“Can I really stay in this home for my whole retirement?”
If you’ve ever had this thought, but put it off for another day, you’re not alone. Many seniors take a “wait and see” approach—simply carrying on in their current living situation until something forces them to make a change. The problem with this is that living arrangement changes may be drastic and abrupt. By planning retirement living arrangements in advance, you may be able to avoid a drastic change and maintain your freedom longer.
Options For Planning Retirement Living Arrangements
Aging in Place
Most retirees prefer to stay in their home as long as possible. It’s comfortable, familiar, and near the people and places you’ve lived with for a long time. The current term for this is, “Aging in Place.” A successful Aging in Place plan should start with the home itself. How suitable will it be when you need help moving around?
Typically, a two story or split level home is not very “age-friendly.” Modifications, such as installing ramps, rails, and easy-access showers, can improve a home’s “age-friendliness.” However, doing an extensive remodel can be expensive, and some age-friendly features may detract from the home’s value. For more information about remodeling for aging-in place, click here: Nahb.org – Aging in Place. If modifying your home isn’t feasible, you may want to consider moving to a more suitable home (such as a home or condo with a single-level floor plan) while you can still get around easily and get to know the neighborhood. Another consideration is the size of the home. How easy is it to maintain or clean?
A critical part of any Age In Place plan is a contingency for getting help when you start to need it. If there is no plan in place, the job may fall on children or friends and neighbors—which may be both unfair to them and dangerous for you, depending on what kind of care you need. Hiring professional in-home help can be a great alternative. (See, “Hiring an In-home Caregiver”). However, if you need a lot of help, the cost of in-home care can become significant. Even with a great in-home care provider, you may find that you don’t enjoy being stuck in the house with limited activities or interactions.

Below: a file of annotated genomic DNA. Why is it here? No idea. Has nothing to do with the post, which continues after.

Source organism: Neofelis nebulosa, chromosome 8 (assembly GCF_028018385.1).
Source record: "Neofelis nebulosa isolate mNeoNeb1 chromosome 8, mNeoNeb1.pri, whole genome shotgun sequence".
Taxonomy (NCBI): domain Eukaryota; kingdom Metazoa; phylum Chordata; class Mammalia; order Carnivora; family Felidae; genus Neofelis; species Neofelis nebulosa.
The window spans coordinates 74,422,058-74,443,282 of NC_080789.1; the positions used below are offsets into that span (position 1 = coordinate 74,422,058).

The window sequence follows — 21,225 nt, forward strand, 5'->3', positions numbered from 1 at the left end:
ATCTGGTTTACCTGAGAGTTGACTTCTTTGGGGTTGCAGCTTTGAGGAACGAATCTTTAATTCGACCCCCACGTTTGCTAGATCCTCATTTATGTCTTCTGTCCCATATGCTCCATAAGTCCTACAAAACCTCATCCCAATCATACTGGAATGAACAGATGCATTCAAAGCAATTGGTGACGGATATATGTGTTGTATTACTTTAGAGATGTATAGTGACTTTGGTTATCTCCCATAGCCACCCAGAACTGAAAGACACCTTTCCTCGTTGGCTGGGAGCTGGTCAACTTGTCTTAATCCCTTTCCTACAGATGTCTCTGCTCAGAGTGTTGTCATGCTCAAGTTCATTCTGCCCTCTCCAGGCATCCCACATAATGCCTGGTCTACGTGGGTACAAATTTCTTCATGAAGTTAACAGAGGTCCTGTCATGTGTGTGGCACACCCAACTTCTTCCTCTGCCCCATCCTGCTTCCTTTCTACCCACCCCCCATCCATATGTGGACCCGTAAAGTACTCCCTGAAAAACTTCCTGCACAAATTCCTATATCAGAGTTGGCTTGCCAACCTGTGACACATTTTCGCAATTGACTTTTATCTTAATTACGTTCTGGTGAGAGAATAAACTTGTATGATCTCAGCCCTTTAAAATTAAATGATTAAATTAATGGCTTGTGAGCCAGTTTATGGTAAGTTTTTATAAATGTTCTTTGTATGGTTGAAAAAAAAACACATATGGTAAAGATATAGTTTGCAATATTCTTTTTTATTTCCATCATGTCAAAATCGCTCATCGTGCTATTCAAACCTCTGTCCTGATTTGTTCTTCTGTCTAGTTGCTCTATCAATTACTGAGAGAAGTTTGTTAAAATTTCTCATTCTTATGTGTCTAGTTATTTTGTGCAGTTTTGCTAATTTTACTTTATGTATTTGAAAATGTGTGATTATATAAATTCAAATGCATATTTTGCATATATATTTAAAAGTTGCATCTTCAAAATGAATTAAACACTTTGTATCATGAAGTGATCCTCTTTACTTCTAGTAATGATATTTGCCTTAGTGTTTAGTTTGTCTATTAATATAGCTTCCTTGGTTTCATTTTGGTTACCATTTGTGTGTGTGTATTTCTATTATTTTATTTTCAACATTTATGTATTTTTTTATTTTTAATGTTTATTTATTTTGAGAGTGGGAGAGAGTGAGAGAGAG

An Independent Living Facility can be a great alternative to staying in the home. Independent Living facilities are designed with seniors in mind, and they offer a nice combination of security and freedom. They are generally safe places to live, yet give you the complete freedom to come and go as you please. Independent Living Facilities also offer a lot of services: housekeeping, laundry, dining and food service, activities, entertainment, and transportation – not to mention other seniors to interact with.
Independent Living Facilities may differ in the services they offer. Some may not be designed to provide additional assistance such as nursing or medical care. In a facility that is strictly independent living, seniors may be forced to move to another facility that offers the additional services they need.
It may make more sense to find a facility that has assisted living or memory care facilities within the same community.
Continuing Care Retirement Communities
A CCRC typically includes all the features of an independent living facility, but will also include an on-site care center with assisted living, skilled nursing, and memory care. Because the full spectrum of care needs is available in one location, residents of the community can avoid having to move if their needs (or the needs of their spouse) should change.
Moving to a CCRC is a significant financial commitment. According to the National Investment Center for the Seniors Housing & Care Industry, the median entry fee for CCRCs nationwide is $211,625, and the median monthly fee nationwide is $2,825. The fee depends on the property and the contract you choose. Some contracts cover all your health care and living expenses. Some may include Skilled Nursing Care, but for most CCRCs, care services are an available option at a (substantial) additional cost.
Which Option is Best For Me?
It’s hard to know what your needs will be years from now. If you and your loved ones are noticing signs of needing some help, or if managing your home is becoming onerous, it’s best to start planning retirement living arrangements now rather than wait until a change is forced on you. Your advisers at Blankinship & Foster are here to help with these decisions.